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Wednesday, 10 October 2012

The Grapes of Wrath Part 1 - It's Not Tuesday...


I got a really good start on this as I was panicked the baby was going to arrive on his due date over the weekend (all the mothers everywhere are laughing at me now) with the result that I finished the first part like last Friday and felt like I had to stop reading so that I wouldn't forget what had happened in the first bit and get confused. I'm very easily confused nowadays. I tried to write this yesterday, but I got distracted by making a teacosy which looks like a cupcake. So there was that. Also I think I was a bit overwhelmed by how much there is to say.

I started reading The Grapes of Wrath and at first I was like 'oh god, the description. Why is there so much description?', but after a while I sort of got immersed in it and I realised that Steinbeck is an actual genius with words. And then I started doing this thing I do where I turn up the bottom corners of pages to mark bits that are interesting or awesome and I just looked at my copy now and there are like... nine? 

The basic story so far is that people are being kicked off their land in Oklahoma (because of the big, evil banks), and told to go to California, where there will be eternal oranges and jobs forever. Focusing on the Joad family, of whom there are many, so far all that's happened is that they have packed up their life in California and at the end of Chapter 11 they started out for California. I say *all* that's happened, but for taking 11 chapters to happen I really don't mind. The set up is that it's pretty much one chapter about the Joads, followed by a chapter about the general situation - one I particularly liked was chapter 7, told from the perspective of a car salesman, about how many cars they were selling to families heading out to California, which is funny because that seems to be the chapter everybody else hated. I just thought it was interesting as a mark of the changing times - people are getting rid of their horses and buying cars. I don't know, maybe I'm just too easily interested in uninteresting things...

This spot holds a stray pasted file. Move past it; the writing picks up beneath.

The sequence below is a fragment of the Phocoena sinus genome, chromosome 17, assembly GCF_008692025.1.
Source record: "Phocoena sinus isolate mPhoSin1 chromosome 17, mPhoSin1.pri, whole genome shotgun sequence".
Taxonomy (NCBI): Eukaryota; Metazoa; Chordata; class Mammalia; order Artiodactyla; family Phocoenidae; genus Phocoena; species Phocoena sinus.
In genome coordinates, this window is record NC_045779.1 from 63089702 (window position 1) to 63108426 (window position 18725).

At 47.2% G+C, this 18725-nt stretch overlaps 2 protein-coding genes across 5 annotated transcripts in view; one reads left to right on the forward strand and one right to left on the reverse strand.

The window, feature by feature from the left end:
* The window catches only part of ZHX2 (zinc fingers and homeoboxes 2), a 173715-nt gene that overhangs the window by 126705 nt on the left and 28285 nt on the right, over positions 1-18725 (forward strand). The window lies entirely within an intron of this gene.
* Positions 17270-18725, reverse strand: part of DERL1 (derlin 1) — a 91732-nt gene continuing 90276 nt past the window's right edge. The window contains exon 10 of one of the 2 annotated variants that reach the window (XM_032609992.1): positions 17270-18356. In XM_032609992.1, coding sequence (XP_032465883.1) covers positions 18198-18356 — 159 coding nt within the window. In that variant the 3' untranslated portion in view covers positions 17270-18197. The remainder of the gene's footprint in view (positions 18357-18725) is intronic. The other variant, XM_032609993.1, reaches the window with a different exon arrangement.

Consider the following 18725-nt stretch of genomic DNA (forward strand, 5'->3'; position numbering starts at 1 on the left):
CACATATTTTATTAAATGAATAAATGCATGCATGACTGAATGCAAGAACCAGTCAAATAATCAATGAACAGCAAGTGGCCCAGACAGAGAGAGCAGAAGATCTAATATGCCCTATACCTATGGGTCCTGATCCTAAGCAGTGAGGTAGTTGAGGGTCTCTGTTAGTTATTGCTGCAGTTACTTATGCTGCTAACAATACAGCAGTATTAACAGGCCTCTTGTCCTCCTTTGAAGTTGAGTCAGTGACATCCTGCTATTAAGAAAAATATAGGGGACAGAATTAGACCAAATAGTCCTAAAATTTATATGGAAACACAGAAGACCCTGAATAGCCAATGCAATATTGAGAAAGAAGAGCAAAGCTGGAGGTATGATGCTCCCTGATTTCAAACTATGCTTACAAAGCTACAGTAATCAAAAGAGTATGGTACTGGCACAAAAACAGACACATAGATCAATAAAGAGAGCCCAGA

I'm putting quotes I liked up on my Tumblr because if I put them here you'd all get bored and leave, but there was a lot of stuff that was really thought-provoking for me in the first part. I think that in my current state of mind this book was always going to make me a little bit ranty anyway. I'm not very political really, but the current UK government make me want to hit things so regularly that it's difficult not to have an opinion, and there was quite a lot in the book that bore quite a bit of similarity to our situation in some ways. There's a whole chapter where the guy who's been sent to kick people off the land and demolish their houses turns out to be one of their own and they keep asking him how he can stand to do it and he keeps going on about his three dollars a day and how he has to feed his family. Which I get, I really do, but at the same time I have some major issues with people only thinking about themselves and having no respect for what happens to other people. And this is totally relevant to today as well. Yes, Mr. Cameron, I'm talking to you. 

Anyway, the thing I like probably the most is the atmosphere. I love that while I'm reading I really feel like I'm there. I know that this is kind of what you're usually going for with literature, but Steinbeck just does it so well! I am definitely in the 'I love Steinbeck' camp, and to be honest the book hasn't even depressed me that much. I have some serious love for the Joads as well, especially Grampa. I just love how they're all kind of angry but how they still pull together as a family (despite the sexism - Ma is awesome and obviously runs the show but I kind of hate how she's always waiting for the men to speak first). Also I really like the image of the truck all piled up with people and stuff.